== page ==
Friday, March 26, 2004

Interestingly enough, in connection to posts by Taylor and Chad, the other day I saw an ad for a vending machine-like service for a wireless LAN. It was actually an offer to be a franchisee in this service. You buy the right to place a wireless access point in a high-traffic area. If people swipe their debit card through the vending machine, they get the password that allows them access to the wireless network for whatever amount of time they purchase. If I could remember the name of it I'd link to it.

Another point: Though this doesn't truly reflect on the market-responsive variable pricing for M&M's in a vending machine that Taylor suggests, there was once a system in place in which consumers paid only for the minutes that they used. Almost all internet providers have given up on that, though you can still find some cell-phone plans that have that as an option. Of course, Virgin has brought it back with a vengeance. The companies figured out that they can charge more than you would have spent on minutes anyway and the average consumer out there thinks that he's getting a bunch of free minutes which most consumers never utilize. I admit to my own idiocy in this scheme.

Back to the point, most people who have broadband never use enough bandwidth to justify the cable company charging $45 a month. Nor do most people watch enough cable TV to justify the other $40 a month. Although a really interesting concept would be paying per channel per time based on market demand. Can you imagine how cheap it would be to watch AMC at 3am? Or how expensive to watch a certain tournament on CBS tonight? So obviously with cable TV it doesn't work because the system is set up to provide balance. Most cable providers are actually losing money providing ESPN right now, but they're making money off of OLN.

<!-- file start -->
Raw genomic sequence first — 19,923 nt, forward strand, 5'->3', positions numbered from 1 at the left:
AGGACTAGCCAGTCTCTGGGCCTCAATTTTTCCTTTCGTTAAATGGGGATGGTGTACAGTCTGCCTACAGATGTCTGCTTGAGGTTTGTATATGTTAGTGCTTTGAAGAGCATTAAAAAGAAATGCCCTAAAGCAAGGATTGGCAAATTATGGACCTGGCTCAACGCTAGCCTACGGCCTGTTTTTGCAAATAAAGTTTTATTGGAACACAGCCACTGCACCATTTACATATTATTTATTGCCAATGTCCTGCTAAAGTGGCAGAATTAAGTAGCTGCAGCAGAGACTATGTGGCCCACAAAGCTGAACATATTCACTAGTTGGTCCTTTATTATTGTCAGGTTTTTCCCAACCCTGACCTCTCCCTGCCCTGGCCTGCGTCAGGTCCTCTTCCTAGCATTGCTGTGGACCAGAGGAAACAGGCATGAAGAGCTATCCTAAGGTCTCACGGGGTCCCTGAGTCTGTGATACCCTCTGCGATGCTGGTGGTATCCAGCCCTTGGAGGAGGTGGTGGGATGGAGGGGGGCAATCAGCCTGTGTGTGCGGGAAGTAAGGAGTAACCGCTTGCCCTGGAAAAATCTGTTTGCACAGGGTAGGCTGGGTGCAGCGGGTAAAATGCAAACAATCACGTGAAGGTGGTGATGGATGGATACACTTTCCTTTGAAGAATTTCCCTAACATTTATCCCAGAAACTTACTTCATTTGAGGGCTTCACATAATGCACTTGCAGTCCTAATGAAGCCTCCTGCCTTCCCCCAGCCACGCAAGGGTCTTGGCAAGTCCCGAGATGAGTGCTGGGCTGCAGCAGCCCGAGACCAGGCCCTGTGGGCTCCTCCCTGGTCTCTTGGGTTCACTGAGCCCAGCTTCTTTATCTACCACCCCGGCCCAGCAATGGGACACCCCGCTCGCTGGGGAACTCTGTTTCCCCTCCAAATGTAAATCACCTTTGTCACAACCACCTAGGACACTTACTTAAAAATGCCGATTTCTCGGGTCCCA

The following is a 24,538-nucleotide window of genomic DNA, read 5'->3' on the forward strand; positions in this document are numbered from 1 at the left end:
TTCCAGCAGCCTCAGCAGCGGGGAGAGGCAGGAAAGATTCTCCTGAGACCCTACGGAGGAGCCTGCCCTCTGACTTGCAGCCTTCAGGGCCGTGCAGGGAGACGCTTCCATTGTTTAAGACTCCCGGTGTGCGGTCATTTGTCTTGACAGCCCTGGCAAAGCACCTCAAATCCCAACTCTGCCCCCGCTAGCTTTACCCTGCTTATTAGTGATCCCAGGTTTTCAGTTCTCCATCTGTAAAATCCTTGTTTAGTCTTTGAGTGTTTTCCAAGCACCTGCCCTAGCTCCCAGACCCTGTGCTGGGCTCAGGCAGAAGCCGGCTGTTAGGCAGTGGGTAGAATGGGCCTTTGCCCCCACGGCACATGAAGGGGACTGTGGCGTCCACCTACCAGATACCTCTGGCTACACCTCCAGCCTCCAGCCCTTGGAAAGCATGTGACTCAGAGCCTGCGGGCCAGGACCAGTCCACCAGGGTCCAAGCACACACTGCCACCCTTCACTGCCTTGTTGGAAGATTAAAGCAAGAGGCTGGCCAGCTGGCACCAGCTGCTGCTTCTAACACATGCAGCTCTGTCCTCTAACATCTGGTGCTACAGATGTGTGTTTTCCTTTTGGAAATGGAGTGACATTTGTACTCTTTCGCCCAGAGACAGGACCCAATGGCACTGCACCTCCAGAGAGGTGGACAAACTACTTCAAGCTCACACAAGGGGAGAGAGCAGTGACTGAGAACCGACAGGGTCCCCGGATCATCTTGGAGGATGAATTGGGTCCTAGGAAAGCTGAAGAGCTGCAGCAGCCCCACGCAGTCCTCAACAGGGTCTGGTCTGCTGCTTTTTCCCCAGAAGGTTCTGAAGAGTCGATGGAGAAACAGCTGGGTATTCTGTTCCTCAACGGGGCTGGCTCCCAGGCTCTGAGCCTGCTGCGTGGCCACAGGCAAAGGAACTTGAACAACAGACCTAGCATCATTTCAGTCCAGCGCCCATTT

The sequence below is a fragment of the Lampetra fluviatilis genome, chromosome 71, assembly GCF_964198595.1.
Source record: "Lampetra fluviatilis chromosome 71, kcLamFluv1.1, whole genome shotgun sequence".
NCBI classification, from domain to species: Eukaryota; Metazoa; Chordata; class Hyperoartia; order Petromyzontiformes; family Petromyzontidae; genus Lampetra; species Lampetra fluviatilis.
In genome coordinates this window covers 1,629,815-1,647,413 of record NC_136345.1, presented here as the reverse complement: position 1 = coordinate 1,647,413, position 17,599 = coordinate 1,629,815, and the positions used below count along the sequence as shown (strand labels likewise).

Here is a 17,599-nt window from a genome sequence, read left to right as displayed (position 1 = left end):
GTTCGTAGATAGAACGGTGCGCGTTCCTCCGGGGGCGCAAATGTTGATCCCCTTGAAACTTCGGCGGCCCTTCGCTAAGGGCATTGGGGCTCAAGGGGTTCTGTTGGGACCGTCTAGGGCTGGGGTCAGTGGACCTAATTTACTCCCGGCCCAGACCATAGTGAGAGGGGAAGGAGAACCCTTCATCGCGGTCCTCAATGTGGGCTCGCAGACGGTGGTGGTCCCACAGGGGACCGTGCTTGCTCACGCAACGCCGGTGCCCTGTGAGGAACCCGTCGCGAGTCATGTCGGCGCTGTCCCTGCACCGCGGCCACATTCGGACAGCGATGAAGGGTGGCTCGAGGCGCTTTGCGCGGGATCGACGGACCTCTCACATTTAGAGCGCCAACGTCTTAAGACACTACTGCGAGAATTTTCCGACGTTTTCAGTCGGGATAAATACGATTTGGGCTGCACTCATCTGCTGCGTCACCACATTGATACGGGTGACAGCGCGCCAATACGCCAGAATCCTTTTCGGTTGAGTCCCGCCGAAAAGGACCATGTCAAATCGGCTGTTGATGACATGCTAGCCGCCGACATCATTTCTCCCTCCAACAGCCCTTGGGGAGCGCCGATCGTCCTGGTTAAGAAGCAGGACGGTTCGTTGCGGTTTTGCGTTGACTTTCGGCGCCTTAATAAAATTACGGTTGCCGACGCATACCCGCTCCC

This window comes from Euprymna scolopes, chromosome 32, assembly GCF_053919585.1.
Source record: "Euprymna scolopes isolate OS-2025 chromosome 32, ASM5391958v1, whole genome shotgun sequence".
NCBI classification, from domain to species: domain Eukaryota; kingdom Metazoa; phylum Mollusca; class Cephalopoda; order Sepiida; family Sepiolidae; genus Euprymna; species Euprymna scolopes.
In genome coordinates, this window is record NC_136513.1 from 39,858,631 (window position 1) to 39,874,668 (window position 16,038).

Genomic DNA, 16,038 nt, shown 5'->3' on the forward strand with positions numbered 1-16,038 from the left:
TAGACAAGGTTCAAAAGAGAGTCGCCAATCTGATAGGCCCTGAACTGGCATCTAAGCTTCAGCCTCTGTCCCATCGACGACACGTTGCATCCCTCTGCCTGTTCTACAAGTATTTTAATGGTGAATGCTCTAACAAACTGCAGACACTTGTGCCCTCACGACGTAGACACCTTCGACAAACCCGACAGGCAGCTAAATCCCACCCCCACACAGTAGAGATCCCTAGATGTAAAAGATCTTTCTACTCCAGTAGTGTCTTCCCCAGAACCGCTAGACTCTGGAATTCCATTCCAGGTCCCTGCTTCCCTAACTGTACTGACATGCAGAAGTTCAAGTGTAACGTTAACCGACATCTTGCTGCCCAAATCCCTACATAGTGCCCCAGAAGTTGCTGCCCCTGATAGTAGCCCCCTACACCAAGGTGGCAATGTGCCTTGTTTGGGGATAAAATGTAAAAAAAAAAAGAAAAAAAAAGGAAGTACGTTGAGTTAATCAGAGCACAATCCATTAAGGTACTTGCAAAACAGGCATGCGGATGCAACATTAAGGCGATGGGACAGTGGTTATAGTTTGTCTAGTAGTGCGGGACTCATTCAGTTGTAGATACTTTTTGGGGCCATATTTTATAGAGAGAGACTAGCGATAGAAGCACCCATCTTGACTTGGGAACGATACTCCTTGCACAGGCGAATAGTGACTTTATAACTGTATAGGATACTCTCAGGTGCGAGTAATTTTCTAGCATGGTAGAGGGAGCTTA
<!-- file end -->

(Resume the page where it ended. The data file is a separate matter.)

Broadband is another issue. For every person like myself who uses a considerable bandwidth at certain times of day, there are those who practically never utilize the bandwidth. In a perfect world, the cable company should charge them half price and charge me twice as much.

So, I'm getting tired of this post and I'm not sure I've made a single point at all, but in wrap, I guess my point is that current business models just aren't geared up yet for highly individualized pricing or pricing by instantaneous market demand. However, I'm in complete agreement that that would be the ideal of consumer-driven free-market capitalism. The flip side is that the current way of doing business is near the ideal of business-driven free-market capitalism. The difference being, like Chad has said, people are too lazy to shop around and are goaded into the "best fit" offered by businesses, which is how we get to the point that those of us who know we should be getting a better deal feel like we're getting screwed when talking to these companies on the phone because there is no deal that they offer which fits our needs within the close margin of efficiency that we are accustomed to in our various professions.

Posts like this are the crap that happens on my day off.


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